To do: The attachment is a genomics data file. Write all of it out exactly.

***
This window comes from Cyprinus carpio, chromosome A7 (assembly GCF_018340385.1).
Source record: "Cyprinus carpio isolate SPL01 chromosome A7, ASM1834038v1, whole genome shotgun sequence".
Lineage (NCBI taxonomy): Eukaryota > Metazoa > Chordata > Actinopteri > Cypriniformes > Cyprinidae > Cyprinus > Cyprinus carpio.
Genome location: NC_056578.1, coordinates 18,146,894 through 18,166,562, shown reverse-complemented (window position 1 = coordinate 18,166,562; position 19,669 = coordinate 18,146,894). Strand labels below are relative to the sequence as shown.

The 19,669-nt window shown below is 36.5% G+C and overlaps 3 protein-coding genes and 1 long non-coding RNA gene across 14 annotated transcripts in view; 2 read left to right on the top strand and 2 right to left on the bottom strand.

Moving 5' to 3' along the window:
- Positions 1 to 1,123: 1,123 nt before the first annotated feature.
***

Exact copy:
This window comes from Cyprinus carpio, chromosome A7 (assembly GCF_018340385.1).
Source record: "Cyprinus carpio isolate SPL01 chromosome A7, ASM1834038v1, whole genome shotgun sequence".
Lineage (NCBI taxonomy): Eukaryota > Metazoa > Chordata > Actinopteri > Cypriniformes > Cyprinidae > Cyprinus > Cyprinus carpio.
Genome location: NC_056578.1, coordinates 18,146,894 through 18,166,562, shown reverse-complemented (window position 1 = coordinate 18,166,562; position 19,669 = coordinate 18,146,894). Strand labels below are relative to the sequence as shown.

The 19,669-nt window shown below is 36.5% G+C and overlaps 3 protein-coding genes and 1 long non-coding RNA gene across 14 annotated transcripts in view; 2 read left to right on the top strand and 2 right to left on the bottom strand.

Moving 5' to 3' along the window:
- Positions 1 to 1,123: 1,123 nt before the first annotated feature.